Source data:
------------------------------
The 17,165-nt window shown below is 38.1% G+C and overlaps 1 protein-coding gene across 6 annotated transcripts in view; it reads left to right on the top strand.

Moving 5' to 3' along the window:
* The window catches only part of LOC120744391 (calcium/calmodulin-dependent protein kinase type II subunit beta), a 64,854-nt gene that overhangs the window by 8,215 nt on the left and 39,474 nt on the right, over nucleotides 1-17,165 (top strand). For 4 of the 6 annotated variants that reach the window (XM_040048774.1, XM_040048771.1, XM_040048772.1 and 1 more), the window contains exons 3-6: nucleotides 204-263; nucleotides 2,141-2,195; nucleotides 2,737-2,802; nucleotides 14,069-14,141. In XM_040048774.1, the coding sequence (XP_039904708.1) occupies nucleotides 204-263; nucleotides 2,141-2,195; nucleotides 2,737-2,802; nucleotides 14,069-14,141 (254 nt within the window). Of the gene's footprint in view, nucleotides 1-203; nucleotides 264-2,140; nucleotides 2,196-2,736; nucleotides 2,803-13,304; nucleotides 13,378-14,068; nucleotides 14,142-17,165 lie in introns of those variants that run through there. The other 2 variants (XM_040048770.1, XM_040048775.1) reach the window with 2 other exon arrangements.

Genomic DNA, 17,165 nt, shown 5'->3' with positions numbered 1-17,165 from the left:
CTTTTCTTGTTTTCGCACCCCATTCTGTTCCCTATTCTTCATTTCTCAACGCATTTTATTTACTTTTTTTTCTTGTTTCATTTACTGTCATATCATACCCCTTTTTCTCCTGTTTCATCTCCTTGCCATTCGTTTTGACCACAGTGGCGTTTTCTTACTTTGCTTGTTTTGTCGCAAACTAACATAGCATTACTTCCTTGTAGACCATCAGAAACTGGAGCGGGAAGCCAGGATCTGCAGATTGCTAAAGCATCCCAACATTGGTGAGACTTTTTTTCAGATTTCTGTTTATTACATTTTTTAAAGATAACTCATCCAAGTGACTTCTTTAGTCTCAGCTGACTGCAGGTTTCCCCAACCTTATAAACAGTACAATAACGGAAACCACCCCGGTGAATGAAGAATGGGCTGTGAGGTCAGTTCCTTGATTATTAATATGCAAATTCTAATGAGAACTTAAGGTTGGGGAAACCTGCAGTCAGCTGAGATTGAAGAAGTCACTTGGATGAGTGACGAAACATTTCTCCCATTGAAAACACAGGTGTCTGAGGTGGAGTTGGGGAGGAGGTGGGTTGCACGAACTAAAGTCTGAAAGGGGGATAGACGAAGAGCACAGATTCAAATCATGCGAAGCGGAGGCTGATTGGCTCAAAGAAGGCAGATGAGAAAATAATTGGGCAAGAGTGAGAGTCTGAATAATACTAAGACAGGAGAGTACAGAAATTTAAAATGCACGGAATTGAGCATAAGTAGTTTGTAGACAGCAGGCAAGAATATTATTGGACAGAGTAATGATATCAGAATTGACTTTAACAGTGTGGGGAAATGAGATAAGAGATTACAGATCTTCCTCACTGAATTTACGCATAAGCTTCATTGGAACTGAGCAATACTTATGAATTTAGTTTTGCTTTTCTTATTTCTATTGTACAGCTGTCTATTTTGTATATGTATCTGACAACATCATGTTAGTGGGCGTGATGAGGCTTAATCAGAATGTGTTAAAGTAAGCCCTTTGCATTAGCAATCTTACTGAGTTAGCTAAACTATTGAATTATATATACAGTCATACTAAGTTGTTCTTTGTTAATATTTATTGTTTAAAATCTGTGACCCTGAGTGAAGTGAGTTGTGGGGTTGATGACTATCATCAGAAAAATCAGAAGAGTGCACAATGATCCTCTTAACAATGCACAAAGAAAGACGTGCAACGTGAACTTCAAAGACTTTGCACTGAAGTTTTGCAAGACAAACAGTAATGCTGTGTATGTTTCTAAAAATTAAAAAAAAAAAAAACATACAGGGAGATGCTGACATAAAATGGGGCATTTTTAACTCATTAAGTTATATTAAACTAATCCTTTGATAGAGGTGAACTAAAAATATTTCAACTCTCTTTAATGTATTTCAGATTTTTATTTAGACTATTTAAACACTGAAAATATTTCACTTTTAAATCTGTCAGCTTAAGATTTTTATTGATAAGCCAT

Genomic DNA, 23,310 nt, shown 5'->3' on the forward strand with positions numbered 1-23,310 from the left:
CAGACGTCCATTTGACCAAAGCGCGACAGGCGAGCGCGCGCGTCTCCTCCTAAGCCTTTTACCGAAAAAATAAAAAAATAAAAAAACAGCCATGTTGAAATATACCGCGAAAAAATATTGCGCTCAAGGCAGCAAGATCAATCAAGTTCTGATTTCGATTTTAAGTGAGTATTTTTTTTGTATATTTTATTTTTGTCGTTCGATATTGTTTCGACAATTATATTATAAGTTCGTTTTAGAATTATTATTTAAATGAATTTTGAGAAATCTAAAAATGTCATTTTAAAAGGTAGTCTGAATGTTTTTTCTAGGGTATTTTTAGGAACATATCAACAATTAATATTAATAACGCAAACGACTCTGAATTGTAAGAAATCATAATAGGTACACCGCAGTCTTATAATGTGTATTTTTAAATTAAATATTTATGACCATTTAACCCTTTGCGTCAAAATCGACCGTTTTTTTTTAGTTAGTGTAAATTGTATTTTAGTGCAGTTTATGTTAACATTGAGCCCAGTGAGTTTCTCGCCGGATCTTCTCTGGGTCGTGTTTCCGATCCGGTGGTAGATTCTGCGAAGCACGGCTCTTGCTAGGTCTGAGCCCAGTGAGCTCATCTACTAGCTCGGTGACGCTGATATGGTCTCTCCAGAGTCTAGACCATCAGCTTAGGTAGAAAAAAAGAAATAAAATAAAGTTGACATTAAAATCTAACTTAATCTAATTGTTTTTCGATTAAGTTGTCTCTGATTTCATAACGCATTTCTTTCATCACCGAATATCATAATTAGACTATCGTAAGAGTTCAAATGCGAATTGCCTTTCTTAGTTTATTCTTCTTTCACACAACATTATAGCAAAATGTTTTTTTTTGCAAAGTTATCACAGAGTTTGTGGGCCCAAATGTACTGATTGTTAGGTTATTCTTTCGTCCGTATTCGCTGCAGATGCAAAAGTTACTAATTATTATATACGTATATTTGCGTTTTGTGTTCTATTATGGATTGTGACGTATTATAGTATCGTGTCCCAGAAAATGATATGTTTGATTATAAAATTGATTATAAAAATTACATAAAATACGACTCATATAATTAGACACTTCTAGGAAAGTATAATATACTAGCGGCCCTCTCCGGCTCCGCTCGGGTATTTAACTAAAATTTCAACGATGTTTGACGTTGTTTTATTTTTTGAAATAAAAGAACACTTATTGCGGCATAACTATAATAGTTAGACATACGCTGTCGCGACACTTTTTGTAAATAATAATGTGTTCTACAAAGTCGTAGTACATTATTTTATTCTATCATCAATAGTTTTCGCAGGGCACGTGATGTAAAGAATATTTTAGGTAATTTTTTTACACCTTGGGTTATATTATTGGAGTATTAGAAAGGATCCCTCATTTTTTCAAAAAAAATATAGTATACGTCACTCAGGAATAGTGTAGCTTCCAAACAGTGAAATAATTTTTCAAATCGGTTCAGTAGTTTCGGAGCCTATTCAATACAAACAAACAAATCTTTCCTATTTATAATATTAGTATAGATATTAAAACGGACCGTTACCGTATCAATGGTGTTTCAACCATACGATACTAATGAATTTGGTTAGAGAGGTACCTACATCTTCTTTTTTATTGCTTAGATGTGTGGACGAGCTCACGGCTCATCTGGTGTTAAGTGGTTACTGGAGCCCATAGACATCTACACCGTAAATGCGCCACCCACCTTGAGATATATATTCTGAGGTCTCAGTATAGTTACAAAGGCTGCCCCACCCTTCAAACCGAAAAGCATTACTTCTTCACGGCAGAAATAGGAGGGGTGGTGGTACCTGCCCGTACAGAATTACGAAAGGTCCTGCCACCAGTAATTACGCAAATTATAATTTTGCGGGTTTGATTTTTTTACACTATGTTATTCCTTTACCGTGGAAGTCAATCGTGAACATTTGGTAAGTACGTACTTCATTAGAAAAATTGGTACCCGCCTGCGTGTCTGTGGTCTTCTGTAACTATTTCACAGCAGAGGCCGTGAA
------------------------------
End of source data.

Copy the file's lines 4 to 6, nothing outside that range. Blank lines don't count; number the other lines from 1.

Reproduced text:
Genomic DNA, 17,165 nt, shown 5'->3' with positions numbered 1-17,165 from the left:
CTTTTCTTGTTTTCGCACCCCATTCTGTTCCCTATTCTTCATTTCTCAACGCATTTTATTTACTTTTTTTTCTTGTTTCATTTACTGTCATATCATACCCCTTTTTCTCCTGTTTCATCTCCTTGCCATTCGTTTTGACCACAGTGGCGTTTTCTTACTTTGCTTGTTTTGTCGCAAACTAACATAGCATTACTTCCTTGTAGACCATCAGAAACTGGAGCGGGAAGCCAGGATCTGCAGATTGCTAAAGCATCCCAACATTGGTGAGACTTTTTTTCAGATTTCTGTTTATTACATTTTTTAAAGATAACTCATCCAAGTGACTTCTTTAGTCTCAGCTGACTGCAGGTTTCCCCAACCTTATAAACAGTACAATAACGGAAACCACCCCGGTGAATGAAGAATGGGCTGTGAGGTCAGTTCCTTGATTATTAATATGCAAATTCTAATGAGAACTTAAGGTTGGGGAAACCTGCAGTCAGCTGAGATTGAAGAAGTCACTTGGATGAGTGACGAAACATTTCTCCCATTGAAAACACAGGTGTCTGAGGTGGAGTTGGGGAGGAGGTGGGTTGCACGAACTAAAGTCTGAAAGGGGGATAGACGAAGAGCACAGATTCAAATCATGCGAAGCGGAGGCTGATTGGCTCAAAGAAGGCAGATGAGAAAATAATTGGGCAAGAGTGAGAGTCTGAATAATACTAAGACAGGAGAGTACAGAAATTTAAAATGCACGGAATTGAGCATAAGTAGTTTGTAGACAGCAGGCAAGAATATTATTGGACAGAGTAATGATATCAGAATTGACTTTAACAGTGTGGGGAAATGAGATAAGAGATTACAGATCTTCCTCACTGAATTTACGCATAAGCTTCATTGGAACTGAGCAATACTTATGAATTTAGTTTTGCTTTTCTTATTTCTATTGTACAGCTGTCTATTTTGTATATGTATCTGACAACATCATGTTAGTGGGCGTGATGAGGCTTAATCAGAATGTGTTAAAGTAAGCCCTTTGCATTAGCAATCTTACTGAGTTAGCTAAACTATTGAATTATATATACAGTCATACTAAGTTGTTCTTTGTTAATATTTATTGTTTAAAATCTGTGACCCTGAGTGAAGTGAGTTGTGGGGTTGATGACTATCATCAGAAAAATCAGAAGAGTGCACAATGATCCTCTTAACAATGCACAAAGAAAGACGTGCAACGTGAACTTCAAAGACTTTGCACTGAAGTTTTGCAAGACAAACAGTAATGCTGTGTATGTTTCTAAAAATTAAAAAAAAAAAAAACATACAGGGAGATGCTGACATAAAATGGGGCATTTTTAACTCATTAAGTTATATTAAACTAATCCTTTGATAGAGGTGAACTAAAAATATTTCAACTCTCTTTAATGTATTTCAGATTTTTATTTAGACTATTTAAACACTGAAAATATTTCACTTTTAAATCTGTCAGCTTAAGATTTTTATTGATAAGCCAT

Genomic DNA, 23,310 nt, shown 5'->3' on the forward strand with positions numbered 1-23,310 from the left: